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According to a recent study, EndoBarrier Therapy is a safe and effective way of controlling type 2 diabetes and obesity.
The study conducted by Professor Reginald V Lord, from Sydney’s St. Vincent’s Clinic and Macquarie Hospitals involved the retrospective analysis of the first 100 Australian patients to receive the groundbreaking therapy and the results showed a significant reduction in, and in some cases an elimination of, insulin therapy by patients with type 2 diabetes and obesity.
“While based on a small number of patients, these findings show that EndoBarrier Therapy has a real, immediate impact on glycaemic levels,” said Professor Reginald V Lord. “We are pleased that EndoBarrier Therapy offers the opportunity for patients to reduce their reliance on insulin, which is often viewed as a last resort treatment for diabetes.”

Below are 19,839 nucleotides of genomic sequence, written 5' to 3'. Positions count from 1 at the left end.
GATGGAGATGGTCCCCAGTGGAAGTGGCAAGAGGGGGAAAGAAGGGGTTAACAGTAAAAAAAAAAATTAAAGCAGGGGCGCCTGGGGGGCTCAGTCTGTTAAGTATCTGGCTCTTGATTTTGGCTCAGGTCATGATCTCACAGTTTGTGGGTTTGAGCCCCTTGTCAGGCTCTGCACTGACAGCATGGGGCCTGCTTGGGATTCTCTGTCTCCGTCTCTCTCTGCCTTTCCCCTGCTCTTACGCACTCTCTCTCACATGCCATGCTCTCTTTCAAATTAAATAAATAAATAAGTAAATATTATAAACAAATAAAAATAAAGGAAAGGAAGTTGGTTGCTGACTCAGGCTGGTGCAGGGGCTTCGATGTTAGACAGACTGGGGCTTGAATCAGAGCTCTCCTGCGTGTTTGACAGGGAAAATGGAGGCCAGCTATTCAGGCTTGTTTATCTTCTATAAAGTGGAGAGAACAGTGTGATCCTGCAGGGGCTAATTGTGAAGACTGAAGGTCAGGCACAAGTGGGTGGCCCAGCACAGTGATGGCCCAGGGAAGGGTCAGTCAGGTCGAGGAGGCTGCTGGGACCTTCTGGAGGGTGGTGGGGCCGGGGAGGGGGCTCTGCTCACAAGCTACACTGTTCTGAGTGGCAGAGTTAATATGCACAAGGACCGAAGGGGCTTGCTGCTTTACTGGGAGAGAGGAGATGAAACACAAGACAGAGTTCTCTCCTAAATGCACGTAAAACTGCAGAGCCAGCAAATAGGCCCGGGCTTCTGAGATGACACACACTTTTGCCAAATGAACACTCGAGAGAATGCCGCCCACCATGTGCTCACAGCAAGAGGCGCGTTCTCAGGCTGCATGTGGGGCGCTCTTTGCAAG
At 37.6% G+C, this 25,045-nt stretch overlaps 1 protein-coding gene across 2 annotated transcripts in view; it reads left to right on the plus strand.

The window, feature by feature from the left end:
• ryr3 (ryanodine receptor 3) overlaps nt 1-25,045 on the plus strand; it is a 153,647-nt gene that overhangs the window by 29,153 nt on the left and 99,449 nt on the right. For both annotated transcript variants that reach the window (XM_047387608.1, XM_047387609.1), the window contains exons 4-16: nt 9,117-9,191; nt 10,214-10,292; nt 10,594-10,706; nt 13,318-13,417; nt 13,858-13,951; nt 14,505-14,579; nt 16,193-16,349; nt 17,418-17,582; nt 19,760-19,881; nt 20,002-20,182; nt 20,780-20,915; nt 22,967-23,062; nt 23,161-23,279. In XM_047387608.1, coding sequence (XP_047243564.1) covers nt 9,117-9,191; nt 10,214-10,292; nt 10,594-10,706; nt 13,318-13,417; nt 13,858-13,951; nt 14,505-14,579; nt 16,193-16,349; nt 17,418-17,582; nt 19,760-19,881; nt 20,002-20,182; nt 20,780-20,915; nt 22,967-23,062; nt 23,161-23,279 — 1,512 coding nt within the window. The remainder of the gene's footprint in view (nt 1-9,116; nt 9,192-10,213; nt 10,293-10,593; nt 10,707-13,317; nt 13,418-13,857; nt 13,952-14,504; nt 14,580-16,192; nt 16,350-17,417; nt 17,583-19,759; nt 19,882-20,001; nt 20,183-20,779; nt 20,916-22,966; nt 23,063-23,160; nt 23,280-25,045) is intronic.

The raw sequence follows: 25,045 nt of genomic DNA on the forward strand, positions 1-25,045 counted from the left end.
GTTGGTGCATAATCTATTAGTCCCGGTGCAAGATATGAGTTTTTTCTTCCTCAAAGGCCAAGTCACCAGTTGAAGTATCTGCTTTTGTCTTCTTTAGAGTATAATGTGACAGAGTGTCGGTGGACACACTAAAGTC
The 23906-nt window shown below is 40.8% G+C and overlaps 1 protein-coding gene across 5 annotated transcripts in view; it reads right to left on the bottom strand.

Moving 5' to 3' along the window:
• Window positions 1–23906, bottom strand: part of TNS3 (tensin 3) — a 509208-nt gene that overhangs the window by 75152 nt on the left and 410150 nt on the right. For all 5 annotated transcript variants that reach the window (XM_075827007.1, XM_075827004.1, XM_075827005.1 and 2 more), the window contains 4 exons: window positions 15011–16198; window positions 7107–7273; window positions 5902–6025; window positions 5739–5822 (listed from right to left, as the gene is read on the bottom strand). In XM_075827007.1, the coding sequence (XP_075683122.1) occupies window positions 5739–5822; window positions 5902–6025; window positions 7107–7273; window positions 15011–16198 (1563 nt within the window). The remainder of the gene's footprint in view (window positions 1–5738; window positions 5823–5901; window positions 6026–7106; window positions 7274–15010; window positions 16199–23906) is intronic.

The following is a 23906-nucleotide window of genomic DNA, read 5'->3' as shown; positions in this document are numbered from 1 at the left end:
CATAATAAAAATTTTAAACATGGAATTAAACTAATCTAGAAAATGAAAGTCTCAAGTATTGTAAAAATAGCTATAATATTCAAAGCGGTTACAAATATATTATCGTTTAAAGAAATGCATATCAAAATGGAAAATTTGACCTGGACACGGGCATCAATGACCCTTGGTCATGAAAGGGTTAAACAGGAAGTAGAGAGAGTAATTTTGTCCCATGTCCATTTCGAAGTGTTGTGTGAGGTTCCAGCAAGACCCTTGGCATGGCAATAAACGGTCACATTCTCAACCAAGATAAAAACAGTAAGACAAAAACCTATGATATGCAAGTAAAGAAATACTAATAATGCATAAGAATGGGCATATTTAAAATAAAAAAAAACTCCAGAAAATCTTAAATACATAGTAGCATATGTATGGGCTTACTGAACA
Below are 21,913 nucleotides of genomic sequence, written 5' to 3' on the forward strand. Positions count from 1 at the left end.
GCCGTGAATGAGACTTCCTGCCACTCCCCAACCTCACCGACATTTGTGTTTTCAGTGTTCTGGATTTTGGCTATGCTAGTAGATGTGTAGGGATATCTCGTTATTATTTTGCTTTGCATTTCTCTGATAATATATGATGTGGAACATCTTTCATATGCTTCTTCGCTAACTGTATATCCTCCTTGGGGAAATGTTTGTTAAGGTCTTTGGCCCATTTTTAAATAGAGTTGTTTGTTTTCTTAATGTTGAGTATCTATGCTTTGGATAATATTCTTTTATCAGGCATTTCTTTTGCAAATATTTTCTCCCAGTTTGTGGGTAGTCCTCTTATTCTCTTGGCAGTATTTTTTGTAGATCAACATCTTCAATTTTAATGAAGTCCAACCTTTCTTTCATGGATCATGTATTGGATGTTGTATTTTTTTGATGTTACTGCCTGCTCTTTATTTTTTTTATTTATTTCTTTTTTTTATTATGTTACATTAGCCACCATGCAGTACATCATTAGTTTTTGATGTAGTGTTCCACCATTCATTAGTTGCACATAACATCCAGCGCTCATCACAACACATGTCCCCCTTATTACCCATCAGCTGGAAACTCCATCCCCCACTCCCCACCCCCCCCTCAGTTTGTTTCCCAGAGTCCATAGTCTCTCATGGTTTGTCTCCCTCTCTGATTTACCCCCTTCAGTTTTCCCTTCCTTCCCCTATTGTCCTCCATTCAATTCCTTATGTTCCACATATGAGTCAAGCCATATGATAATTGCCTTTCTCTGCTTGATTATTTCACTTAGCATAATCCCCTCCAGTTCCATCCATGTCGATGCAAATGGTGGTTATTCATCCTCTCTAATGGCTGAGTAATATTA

Of the 100 patients analysed, only 11 required the use of insulin to manage their type 2 diabetes prior to receiving EndoBarrier Therapy. The analysis revealed that six (or 54 per cent) of these 11 insulin reliant patients with type 2 diabetes were able to completely cease the use of insulin therapy post surgery. The remaining five insulin-treated patients, whilst not able to stop insulin treatment completely, were able to decrease the frequency and dosage of their insulin therapy.
The analysis also demonstrated that EndoBarrier Therapy is also an effective weight loss surgery option as Professor Reginald V Lord’s study showed patients achieved a median weight loss of 11.1kg post therapy.
The EndoBarrier is a thin flexible tube that is placed inside the intestine to create a physical barrier between the intestinal wall and the food consumed. The liner remains there for up to 12 months; after which it is removed. This surgical procedure has been available in Australia since 2010.